The sun does not shine and the wind does not blow with constant intensity. This is a problem for the power grid, where the power supply must always match the power demand. In the EWeLiNE project, Fraunhofer and the German Weather Service have been working to develop better models for forecasting the generation of renewable electricity. Now they have launched a platform for transmission system operators to test the new models live.
In the EWeLiNE project, the Fraunhofer Institute for Wind Energy and Energy System Technology (IWES) in Kassel is working together with Germany’s National Meteorological Service in Offenbach. The partners develop mathematical models that produce improved forecasts accurate for each quarter-hour, which show how much electricity Germany’s installed photovoltaic and wind-farm facilities will generate over the next few hours and days. “It’s crucial for us to interconnect both worlds — forecasts of weather and power — more closely than before, tailoring them better to the requirements of the transmission system operators,” says project manager Dr. Malte Siefert of IWES, describing the added value of the new models. These companies operate the major power lines in Germany that make up the 380- and 220-kV high-voltage grid. Transmission system operators are responsible for bringing electricity to consumers, maintaining the power grid, and expanding it as needed.
EnergyForecaster: Testing forecast models live
The project began at the end of 2012. Now the partners are releasing a demonstration platform called the EnergyForecaster, where transmission system operators can try out new forecasting tools live in their control centers. The companies know nearly precisely when and how much electricity consumers need over the course of the day — but they know only approximately how much photovoltaic systems and wind farms will feed into the grid. “It’s important to forecast how much renewable power will be generated, because that tells us how much conventional generation capacity — whether nuclear, gas, or coal — needs to be brought online. At the same time, the forecast is necessary for calculations to keep the power grid stable and for trading electricity,” explains Siefert.
New kinds of forecasts available in the demonstration platform help transmission system operators calculate precisely how much wind and solar power will be fed into which grid nodes. Other new tools feature information on the reliability of the forecasts. “The transmission system operators also have to be aware of any critical weather conditions — for example, patches of low stratus or low-pressure zones — so they can better analyze and estimate the forecast results,” says Siefert. The researchers also benefit from the EnergyForecaster, as it shows them how their innovations perform in the real world. “We believe that more potential for optimization, as yet unrecognized, will result,” says Siefert.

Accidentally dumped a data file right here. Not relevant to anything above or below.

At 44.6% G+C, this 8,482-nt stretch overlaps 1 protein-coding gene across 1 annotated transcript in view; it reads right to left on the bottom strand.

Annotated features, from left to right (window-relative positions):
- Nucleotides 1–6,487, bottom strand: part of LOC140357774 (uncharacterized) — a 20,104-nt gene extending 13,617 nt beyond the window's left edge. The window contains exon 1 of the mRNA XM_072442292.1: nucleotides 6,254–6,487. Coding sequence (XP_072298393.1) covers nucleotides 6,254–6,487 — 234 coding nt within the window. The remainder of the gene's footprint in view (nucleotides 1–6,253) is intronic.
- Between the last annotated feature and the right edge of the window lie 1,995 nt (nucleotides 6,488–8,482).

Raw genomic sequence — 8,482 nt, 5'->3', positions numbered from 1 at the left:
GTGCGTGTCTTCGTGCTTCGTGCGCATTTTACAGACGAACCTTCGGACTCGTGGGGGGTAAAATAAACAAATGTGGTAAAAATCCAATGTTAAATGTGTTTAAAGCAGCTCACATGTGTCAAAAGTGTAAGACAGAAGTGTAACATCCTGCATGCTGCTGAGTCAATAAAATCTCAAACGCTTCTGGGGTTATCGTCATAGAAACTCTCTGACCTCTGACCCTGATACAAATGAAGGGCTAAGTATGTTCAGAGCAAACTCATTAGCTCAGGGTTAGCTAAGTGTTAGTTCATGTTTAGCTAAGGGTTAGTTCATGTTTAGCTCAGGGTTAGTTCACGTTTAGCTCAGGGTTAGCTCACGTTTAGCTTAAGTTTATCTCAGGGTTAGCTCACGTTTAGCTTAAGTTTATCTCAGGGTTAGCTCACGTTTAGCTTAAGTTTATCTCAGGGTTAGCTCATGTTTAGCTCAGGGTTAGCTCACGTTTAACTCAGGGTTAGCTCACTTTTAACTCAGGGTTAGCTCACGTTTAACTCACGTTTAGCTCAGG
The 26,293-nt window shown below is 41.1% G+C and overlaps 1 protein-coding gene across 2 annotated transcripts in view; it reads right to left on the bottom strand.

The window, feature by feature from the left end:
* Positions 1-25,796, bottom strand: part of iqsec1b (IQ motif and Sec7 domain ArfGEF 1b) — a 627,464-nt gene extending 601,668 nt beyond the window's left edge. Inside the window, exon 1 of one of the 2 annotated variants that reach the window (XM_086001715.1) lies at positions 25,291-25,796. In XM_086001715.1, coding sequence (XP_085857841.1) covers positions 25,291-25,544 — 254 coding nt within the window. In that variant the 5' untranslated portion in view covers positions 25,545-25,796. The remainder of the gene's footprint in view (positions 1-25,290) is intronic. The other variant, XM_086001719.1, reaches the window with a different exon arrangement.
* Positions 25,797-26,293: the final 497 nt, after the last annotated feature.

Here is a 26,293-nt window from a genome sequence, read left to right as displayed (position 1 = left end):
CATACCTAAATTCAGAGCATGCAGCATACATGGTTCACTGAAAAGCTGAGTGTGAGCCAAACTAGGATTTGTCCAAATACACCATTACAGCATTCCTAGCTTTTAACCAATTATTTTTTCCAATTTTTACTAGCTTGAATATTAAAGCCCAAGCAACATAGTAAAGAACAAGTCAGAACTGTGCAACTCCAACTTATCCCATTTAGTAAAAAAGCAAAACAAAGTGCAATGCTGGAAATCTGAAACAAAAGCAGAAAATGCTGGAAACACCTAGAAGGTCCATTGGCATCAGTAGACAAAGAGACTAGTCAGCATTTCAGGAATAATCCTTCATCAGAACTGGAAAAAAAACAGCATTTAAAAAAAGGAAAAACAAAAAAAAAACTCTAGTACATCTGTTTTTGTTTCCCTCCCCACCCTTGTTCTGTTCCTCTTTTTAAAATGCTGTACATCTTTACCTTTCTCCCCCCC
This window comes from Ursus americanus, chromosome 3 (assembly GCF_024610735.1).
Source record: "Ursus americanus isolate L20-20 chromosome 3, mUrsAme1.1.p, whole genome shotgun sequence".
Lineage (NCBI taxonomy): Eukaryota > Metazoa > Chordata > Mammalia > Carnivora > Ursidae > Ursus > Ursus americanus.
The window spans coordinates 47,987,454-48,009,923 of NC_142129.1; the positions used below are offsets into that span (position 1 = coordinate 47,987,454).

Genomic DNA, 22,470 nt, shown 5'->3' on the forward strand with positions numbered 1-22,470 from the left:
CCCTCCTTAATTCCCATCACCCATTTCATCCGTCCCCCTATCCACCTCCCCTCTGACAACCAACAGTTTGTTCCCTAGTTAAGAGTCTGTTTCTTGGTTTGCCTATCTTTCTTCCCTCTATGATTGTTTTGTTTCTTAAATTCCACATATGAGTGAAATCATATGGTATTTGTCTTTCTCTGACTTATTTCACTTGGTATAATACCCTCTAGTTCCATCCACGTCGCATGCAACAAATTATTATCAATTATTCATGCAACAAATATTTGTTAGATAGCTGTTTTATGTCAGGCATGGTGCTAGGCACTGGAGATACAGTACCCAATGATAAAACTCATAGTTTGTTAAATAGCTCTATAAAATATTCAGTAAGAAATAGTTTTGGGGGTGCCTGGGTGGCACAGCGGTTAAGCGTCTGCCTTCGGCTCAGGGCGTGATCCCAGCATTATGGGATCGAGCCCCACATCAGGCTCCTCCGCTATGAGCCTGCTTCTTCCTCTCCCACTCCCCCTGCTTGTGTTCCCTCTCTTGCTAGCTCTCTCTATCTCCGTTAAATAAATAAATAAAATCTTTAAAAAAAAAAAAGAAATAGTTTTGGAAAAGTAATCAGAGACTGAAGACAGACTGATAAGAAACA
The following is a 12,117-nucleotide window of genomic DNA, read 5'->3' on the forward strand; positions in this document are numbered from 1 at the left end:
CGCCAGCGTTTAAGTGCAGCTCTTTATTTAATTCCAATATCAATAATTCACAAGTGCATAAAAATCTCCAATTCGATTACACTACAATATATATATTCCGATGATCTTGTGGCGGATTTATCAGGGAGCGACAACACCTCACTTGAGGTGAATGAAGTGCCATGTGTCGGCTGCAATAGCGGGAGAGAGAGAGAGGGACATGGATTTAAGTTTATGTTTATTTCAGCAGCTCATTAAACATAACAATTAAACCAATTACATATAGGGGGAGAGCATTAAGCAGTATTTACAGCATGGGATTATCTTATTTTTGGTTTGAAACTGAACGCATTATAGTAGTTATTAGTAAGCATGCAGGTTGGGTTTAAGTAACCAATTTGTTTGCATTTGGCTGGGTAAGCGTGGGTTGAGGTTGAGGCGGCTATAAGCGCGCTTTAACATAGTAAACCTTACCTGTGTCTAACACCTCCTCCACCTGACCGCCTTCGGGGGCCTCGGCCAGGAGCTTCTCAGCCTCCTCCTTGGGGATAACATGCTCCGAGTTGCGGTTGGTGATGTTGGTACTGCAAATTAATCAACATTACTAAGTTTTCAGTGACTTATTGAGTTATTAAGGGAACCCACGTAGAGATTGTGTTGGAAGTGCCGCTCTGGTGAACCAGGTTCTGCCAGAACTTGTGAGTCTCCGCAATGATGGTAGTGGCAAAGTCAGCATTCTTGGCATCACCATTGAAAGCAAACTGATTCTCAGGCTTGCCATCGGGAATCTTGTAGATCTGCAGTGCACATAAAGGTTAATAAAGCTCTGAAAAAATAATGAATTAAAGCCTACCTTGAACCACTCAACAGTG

1.9 million units included
“It’s crucial to calculate precisely how the 1.9 million photovoltaic facilities and wind farms operating in Germany will convert the weather into electricity,” says Siefert. The problem is that data are not available for all of the systems. “In some cases, data privacy laws prevent us from gaining access, while in others we simply lack the technology to continuously record how much power the unit feeds in,” explains Siefert.
IWES is designing mathematical models to improve the forecasts of all PV systems and wind farms in Germany. Researchers reconcile the results with existing data and optimize them for various applications. The scientists separate the more than 40 forecasts that transmission system operators currently use into 16 groups, then systematically improved them. “Our objective is to combine several different methods for each application to take advantage of their various strengths,” says Siefert.
Meanwhile, the DWD is adapting its weather forecasts to meet the requirements of power forecasting. “We performed detailed meteorological analyses of the occasions when forecasts of power feed-ins to the grid proved most inaccurate. From these analyses we then derived improvements to our weather models,” explains the DWD’s Dr. Renate Hagedorn. “With the systematic adaptation of our weather forecasts as a basis for wind and photovoltaic power forecasts for the electric grid, the German weather service has taken on a new and supplementary role,” explains Hagedorn.